Big Cass absolutely beat down poor Enzo Amore. The big talker Amore did deliver his best promo before the match in my opinion, but that didn’t help him fare any better. Cass threw Amore in the ring, out of the ring, and anywhere else he wanted to. Cass was also drawing crazy heat from the crowd, who was desperately pulling for Amore. Amore did come out looking tough in the face of certainty, though. On the verge of being counted out, Amore rolled back in the ring, and stared down his former best friend before eating a boot to the face and the pin. Both guys could be just on the edge of big, big things.
What Did Work
Samoa Joe Built Like a Monster, but Brock Retains
It had to happen. This was Joe’s first real taste of the main event, and he didn’t disappoint. He looked calculated, vicious, and most importantly, he looked like he should have won. But, he didn’t win, and that is perfect. Brock looked as good as ever, barely surviving Joe’s onslaught. Now, we can see Brock try and hold off more competitors while Joe is now a legit star. I don’t entirely like the idea of Brock holding the title for too long as a part-timer, but it makes sense to start poking holes in his armor and then ripping the belt off his shoulders.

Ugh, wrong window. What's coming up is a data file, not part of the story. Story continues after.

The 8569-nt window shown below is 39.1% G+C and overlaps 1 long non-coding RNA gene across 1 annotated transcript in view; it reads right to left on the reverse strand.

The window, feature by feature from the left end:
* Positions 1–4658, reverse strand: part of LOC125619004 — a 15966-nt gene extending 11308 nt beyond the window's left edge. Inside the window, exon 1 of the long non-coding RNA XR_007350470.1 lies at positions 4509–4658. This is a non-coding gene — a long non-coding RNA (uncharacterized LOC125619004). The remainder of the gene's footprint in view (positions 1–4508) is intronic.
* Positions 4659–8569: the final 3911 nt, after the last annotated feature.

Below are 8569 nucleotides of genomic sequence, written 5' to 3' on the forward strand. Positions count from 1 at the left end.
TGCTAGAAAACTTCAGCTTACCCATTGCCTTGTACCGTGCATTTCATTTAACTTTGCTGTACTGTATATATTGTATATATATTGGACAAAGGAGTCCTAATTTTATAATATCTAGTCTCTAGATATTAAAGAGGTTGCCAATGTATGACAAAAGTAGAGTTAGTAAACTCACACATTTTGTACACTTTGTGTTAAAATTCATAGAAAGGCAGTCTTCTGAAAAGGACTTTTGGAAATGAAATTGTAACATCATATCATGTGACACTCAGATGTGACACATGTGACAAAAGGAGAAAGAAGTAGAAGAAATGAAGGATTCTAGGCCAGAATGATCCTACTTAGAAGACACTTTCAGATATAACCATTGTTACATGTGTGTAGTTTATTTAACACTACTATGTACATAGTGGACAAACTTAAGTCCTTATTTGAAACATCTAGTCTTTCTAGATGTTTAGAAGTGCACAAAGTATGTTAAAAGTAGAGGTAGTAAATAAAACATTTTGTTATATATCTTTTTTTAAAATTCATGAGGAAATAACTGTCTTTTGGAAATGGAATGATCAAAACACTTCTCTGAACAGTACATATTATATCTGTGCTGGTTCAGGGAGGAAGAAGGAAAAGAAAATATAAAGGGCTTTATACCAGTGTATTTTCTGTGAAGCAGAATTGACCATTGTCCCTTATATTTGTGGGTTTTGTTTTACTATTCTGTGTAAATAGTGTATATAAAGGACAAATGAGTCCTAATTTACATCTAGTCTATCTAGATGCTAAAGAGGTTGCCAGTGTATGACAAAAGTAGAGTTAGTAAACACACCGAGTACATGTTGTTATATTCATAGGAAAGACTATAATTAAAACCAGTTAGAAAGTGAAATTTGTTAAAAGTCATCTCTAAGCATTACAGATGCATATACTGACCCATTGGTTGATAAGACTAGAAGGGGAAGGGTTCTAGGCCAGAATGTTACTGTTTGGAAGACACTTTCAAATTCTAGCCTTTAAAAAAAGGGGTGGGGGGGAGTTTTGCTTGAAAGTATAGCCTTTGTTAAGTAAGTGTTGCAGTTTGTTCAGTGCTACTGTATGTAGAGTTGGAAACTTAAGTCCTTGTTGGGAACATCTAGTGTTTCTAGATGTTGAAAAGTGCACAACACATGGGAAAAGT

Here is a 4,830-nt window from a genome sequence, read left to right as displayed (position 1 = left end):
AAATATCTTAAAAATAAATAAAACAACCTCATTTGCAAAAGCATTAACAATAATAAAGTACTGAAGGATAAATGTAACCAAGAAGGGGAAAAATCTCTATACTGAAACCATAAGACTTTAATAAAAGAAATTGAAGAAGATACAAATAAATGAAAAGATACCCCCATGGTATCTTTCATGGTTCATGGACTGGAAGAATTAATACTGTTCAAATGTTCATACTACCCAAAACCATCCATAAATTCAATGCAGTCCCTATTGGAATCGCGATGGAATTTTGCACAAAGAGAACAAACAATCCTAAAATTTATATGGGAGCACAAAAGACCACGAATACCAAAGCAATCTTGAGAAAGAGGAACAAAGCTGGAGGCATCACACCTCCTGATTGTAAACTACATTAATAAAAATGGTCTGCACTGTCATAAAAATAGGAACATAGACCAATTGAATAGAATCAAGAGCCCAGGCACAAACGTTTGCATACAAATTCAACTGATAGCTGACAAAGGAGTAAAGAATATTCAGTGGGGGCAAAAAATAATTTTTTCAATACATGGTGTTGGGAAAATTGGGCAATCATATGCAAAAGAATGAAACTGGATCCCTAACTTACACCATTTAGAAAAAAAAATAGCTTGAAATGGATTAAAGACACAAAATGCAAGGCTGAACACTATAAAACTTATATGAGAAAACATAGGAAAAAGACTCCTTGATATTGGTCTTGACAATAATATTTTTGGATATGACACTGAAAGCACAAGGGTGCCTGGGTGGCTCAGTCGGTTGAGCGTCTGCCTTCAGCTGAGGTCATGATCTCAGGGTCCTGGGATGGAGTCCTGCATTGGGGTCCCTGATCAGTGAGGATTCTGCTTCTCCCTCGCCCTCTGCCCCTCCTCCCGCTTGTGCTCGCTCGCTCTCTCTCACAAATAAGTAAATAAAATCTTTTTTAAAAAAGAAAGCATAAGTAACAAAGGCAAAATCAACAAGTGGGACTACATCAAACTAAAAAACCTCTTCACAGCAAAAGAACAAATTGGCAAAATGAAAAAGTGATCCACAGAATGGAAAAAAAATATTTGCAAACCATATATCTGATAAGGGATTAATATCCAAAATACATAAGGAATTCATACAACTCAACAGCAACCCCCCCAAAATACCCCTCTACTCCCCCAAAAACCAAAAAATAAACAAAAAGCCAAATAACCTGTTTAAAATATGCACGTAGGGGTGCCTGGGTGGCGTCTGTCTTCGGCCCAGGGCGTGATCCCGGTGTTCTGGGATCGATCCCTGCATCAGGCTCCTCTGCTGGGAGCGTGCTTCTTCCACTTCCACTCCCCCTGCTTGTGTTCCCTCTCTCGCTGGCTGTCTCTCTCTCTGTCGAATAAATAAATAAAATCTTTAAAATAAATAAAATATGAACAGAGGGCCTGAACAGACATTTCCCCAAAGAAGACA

He deserves this belt. The Miz and Dean Ambrose have faced each other too many times now, and Miz shouldn’t give up the title that he’s so good at holding. This match was hopefully a fitting end to this rivalry, full of the high-risk offense Ambrose loves, and the dirty tricks that make Miz so hated. This bout probably wasn’t the best the two have had, but it was better than average. It was also good to see the new Miz-tourage really making a difference and adding something to the match. Also, if you didn’t see the Miz and Bo Dallas on RAW Talk after the show, go watch it just to see the pair rip into WWE for not making better use of Bo Dallas, Curt Axel, or the Miz. Well said indeed.
What Did Work
Sasha and Alexa Build Towards a Real Feud
Do I wish this match ended in the ring instead of a count out? Sure, but this match was still excellent. Alexa pretended to dislocate her elbow and used every other trick in the book, while Sasha reminded us she can have a fantastic match with anyone, all the time. Sasha seemed to be moments away from the win before Alexa walked out with her title. That was a mistake. This enraged Sasha and lead to her putting both knees right through Alexa and a table to make it clear that this feud would not end here. I’m excited to see WWE add some real fuel to the fire for their next encounter.
Tag Teams Steal the Show
In the match of the night, the Hardy Boyz and Sheamus/Cesaro had a match for the ages. The first ever tag team iron man match lived up to the hype and then some. With the Hardyz down 3 falls to 1, they came back to tie it up before finally giving up the deciding fall to Cesaro with 30 seconds on the clock. Jeff Hardy attempted to get the tie, but time ran out and Sheamus/Cesaro retained. Both teams showed what made them great, with Sheamus and Cesaro really looking like they could hold the belts for a while and be totally capable. Matt Hardy was covered after the match and looked even a little, dare I say, broken to end an amazing showdown and an even better pay-per-view overall.